They simply buy tea leaves from small farmers at very low rates and use their factory to convert the green leaf into made tea. Since the quality they produce is of very average quality, these factories largely focus on quantity.

The importance of good farming practices is reducing at an alarming rate which is forcing small farmers to resort to cost reduction to meet the unreasonably low costs for green leaf offered by bought leaf factories.

With this the importance of tea leaf pluckers is reducing and since the smaller tea farms are unable to compete with the costings of bought leaf factories, many of these small tea growers are forced to shut down. If a level playing field is somehow provided by the government where the price of green leaf is increased so that the farmers can survive the situation could easily reverse.

Q. Give our readers a glimpse into the world of tea testing and manufacturing.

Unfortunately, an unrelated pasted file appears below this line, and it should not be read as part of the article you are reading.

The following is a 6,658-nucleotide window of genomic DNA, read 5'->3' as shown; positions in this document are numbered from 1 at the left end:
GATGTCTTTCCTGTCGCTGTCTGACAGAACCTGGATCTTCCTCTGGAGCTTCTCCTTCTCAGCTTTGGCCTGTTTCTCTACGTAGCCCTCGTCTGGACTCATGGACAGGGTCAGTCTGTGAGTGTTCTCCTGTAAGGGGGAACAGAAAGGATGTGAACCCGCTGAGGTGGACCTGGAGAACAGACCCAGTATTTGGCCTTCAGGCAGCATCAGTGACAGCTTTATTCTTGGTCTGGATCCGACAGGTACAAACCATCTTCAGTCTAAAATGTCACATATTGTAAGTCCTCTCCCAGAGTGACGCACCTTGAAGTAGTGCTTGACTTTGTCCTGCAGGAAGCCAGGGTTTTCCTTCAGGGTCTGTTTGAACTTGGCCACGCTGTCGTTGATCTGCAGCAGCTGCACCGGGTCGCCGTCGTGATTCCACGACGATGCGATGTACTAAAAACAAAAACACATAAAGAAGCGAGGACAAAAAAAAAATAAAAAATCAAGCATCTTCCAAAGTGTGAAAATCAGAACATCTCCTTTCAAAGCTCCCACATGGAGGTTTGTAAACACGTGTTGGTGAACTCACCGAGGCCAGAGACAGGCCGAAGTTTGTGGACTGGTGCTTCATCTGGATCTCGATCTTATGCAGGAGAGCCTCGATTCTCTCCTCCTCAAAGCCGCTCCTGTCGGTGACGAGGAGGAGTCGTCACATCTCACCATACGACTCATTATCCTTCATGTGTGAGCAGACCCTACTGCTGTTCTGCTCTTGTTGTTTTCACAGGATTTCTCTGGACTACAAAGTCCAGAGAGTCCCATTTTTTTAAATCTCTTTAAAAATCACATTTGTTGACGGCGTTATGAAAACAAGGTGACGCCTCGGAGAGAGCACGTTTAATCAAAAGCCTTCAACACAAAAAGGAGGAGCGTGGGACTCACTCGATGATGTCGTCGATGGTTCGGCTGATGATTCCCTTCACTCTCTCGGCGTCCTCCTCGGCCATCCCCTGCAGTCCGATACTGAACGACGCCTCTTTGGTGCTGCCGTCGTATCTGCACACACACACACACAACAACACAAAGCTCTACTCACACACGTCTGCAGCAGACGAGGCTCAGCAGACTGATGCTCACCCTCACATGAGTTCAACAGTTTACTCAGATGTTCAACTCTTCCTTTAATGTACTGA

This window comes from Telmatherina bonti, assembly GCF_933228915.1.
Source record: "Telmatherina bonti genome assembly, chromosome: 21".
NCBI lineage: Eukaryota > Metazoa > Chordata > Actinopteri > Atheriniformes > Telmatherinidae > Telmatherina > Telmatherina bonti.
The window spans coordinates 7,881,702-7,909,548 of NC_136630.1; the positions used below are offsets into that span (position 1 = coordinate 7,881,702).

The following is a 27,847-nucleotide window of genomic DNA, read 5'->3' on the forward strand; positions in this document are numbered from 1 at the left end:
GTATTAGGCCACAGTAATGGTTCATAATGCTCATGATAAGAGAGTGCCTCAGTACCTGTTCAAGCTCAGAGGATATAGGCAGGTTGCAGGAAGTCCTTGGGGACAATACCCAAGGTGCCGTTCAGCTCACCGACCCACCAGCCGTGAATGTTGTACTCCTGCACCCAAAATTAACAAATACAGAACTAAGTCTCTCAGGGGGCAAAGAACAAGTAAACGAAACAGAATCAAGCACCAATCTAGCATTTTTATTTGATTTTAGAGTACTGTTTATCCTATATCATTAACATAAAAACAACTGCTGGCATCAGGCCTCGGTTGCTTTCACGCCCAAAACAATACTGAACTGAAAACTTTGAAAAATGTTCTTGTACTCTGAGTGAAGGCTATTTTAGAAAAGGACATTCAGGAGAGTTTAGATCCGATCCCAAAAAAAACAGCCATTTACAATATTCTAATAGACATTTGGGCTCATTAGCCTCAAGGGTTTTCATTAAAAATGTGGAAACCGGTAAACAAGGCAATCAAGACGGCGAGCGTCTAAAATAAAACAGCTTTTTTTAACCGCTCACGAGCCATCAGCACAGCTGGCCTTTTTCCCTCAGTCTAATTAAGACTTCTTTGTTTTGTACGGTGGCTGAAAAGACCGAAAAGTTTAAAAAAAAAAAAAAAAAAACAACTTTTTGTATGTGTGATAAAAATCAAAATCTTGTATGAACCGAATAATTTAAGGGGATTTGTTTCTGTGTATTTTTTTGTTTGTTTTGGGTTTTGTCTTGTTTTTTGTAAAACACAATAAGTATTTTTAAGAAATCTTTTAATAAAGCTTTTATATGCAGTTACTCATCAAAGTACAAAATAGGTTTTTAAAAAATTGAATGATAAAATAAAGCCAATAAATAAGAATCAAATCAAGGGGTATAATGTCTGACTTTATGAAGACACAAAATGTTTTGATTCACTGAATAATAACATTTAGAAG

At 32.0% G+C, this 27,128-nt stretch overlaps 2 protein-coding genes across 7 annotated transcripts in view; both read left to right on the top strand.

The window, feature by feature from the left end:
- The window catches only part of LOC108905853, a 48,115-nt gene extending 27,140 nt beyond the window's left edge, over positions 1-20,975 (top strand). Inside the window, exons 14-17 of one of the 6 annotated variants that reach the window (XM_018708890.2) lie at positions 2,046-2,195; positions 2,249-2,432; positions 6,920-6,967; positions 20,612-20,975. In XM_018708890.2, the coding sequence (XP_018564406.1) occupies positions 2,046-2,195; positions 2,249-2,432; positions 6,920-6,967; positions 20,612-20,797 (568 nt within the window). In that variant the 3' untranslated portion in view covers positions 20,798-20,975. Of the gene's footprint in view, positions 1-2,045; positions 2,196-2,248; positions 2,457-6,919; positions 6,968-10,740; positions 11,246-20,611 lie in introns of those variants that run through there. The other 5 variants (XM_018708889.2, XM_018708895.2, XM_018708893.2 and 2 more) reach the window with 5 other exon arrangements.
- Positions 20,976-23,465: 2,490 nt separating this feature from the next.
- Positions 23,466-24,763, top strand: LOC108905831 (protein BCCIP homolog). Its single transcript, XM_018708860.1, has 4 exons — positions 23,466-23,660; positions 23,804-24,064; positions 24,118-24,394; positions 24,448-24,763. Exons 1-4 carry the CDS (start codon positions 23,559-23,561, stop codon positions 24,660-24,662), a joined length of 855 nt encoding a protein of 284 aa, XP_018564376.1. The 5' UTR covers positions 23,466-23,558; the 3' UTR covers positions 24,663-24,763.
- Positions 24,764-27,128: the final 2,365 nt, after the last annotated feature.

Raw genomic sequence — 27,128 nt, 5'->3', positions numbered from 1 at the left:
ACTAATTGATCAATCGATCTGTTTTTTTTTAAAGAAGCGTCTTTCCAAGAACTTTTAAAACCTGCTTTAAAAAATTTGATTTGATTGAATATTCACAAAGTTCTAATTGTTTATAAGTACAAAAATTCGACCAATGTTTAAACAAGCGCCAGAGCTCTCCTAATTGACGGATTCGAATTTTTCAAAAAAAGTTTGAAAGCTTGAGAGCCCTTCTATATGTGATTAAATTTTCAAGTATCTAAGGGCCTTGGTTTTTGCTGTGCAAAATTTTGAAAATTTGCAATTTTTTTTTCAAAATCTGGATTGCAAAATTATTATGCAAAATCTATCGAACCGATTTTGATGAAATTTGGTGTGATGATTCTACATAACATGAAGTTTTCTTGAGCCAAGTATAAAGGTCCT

The process of tea manufacture is very interesting. The stages include plucking, withering, rolling or crushing, fermentation, drying, sorting and packing.

It all starts with the tea leaves being plucked from the tea bush. The excess moisture is removed from the plucked leaves by putting them in large withering troughs. The factory manager here decides the percentage by which the moisture from the tea leaves must be reduced. There are several factors that come into play here, such as the weather, rainfall, terrain, time of the year, whether the factory is planning to make CTC or Orthodox teas.

If the factory is planning to make Orthodox tea than the withered tea leaves are put inside rolling table, where these are rolled and opened up. To make CTC teas, these are crushed by a Rotorvane machine.